A museum has identified a long-lost Vincent Van Gogh painting once thought a fake. "Sunset at Montmajour" depicts a dry landscape of oak trees, bushes and sky, painted with Van Gogh's familiar thick brush strokes.
Experts dated the first full-size canvas by the master discovered since 1928, to the exact day Van Gogh painted it because the artist described it in a letter to his brother Theo and said he had painted it on July 4, 1888, "on a stony heath where small twisted oaks grow." In addition to tracing the painting's history through Van Gogh's letters, the experts authenticated the style and physical materials used.
"This is a great painting from what many see as the high point of his artistic achievement, his period in Arles, in southern France," said Axel Rueger, the director of the Van Gogh Museum in Amsterdam. "In the same period he painted works such as 'Sunflowers,' 'The Yellow House' and 'The Bedroom'." Rueger described the discovery as a "once-in-a-lifetime experience" at an unveiling ceremony.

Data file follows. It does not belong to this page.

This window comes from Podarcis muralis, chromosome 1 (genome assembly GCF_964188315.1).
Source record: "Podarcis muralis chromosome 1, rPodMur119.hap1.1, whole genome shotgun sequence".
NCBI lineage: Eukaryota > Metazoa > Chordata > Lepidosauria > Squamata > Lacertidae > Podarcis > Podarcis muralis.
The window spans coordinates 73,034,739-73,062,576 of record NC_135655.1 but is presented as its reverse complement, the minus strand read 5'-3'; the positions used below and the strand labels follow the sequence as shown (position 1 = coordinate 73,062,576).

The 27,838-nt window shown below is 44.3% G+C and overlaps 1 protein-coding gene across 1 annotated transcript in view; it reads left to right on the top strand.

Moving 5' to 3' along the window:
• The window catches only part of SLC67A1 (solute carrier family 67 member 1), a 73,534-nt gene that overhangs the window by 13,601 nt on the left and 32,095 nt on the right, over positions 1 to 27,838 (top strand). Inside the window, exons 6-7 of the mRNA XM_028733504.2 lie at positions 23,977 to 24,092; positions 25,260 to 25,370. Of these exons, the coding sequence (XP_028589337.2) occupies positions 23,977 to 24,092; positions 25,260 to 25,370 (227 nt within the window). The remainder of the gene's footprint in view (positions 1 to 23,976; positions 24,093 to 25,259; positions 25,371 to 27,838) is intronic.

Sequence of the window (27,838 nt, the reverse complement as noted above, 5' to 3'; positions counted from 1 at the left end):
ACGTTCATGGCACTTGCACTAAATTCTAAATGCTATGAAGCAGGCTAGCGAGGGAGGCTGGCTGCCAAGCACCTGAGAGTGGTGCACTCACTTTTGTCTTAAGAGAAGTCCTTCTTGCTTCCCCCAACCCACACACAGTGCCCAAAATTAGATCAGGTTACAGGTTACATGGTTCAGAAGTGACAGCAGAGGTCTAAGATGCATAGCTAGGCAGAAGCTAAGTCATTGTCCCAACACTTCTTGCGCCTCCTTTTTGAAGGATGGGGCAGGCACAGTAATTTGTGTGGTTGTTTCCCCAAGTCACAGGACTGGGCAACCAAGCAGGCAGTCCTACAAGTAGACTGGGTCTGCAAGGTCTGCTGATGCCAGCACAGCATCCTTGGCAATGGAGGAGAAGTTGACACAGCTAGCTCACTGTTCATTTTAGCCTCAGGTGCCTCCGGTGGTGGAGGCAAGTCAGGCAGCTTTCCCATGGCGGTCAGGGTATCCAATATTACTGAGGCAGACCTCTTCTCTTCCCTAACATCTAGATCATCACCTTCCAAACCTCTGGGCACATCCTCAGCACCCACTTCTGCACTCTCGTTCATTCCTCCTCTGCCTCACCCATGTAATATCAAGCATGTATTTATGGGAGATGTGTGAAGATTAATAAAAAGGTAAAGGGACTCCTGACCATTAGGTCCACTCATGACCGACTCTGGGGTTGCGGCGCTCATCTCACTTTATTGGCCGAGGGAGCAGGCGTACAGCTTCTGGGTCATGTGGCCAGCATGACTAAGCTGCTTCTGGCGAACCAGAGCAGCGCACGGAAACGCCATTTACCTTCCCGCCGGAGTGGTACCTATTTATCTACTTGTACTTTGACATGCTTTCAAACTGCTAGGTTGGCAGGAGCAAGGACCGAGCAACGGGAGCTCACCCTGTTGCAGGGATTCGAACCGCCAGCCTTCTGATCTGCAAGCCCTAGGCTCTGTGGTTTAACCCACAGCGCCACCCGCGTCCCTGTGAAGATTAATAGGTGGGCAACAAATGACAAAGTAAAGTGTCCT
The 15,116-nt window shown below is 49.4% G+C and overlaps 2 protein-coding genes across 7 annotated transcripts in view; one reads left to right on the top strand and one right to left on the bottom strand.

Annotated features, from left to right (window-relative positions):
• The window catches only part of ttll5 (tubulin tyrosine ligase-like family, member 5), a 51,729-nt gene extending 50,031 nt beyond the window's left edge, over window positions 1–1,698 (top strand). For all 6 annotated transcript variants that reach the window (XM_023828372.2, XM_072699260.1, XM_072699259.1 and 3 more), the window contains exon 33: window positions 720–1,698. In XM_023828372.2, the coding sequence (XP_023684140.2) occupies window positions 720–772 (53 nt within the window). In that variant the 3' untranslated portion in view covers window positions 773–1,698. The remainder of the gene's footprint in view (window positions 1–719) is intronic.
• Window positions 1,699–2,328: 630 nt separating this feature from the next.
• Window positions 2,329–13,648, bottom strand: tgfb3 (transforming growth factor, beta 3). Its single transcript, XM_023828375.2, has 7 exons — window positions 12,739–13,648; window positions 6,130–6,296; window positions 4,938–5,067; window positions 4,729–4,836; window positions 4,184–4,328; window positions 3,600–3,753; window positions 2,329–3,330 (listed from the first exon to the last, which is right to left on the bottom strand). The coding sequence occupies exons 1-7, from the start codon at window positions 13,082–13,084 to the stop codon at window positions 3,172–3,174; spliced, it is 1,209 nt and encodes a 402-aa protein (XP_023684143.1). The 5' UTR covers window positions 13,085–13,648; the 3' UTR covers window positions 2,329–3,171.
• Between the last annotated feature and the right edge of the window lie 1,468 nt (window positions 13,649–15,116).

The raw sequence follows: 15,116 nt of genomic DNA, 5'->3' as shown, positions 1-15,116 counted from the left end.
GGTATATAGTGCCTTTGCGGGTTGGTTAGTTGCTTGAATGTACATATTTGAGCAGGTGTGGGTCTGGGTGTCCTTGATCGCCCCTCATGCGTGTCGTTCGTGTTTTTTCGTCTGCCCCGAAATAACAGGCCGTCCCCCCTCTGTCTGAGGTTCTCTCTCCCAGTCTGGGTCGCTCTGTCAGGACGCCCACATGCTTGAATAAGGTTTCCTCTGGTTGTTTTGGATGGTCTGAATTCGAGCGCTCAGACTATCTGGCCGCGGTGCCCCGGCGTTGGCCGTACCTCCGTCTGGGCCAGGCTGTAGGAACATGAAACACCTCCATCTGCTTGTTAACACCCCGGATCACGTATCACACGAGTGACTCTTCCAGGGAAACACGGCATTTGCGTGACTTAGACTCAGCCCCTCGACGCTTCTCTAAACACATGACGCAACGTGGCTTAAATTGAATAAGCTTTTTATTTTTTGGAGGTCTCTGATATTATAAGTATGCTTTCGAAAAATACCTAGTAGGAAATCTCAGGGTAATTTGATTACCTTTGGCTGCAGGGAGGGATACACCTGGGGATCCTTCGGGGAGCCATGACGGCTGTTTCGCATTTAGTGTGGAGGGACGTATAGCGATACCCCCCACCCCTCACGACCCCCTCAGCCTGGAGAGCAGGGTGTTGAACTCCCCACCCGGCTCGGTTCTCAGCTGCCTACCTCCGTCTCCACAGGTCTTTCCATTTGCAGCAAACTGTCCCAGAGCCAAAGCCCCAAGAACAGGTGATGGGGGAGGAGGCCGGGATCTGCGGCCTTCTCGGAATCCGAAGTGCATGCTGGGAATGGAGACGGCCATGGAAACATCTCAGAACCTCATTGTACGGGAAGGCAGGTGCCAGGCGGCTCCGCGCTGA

"Sunset" now belongs to an unidentified private collector who will allow the museum to display it for a year beginning on September 24, alongside its 140 other works by Van Gogh and several dozen from contemporary artists. Though the museum did not disclose full details of how the collector had recovered the painting, officials said that a Norwegian man had bought the painting as far back as 1908 and then let it languish years in his attic, believing it a fake.
Rueger said the museum had itself rejected the painting's authenticity in the 1990s, in part because the artist had not signed it. However, a two-year investigation using new techniques of chemical analysis found the pigments identical to others Van Gogh had used on his palette at Arles, including typical discolorations. And an X-ray examination of the canvas showed it of the same type Van Gogh used on other paintings from the period, such as "The Rocks."
mkg/ph (Reuters, AFP, AP)
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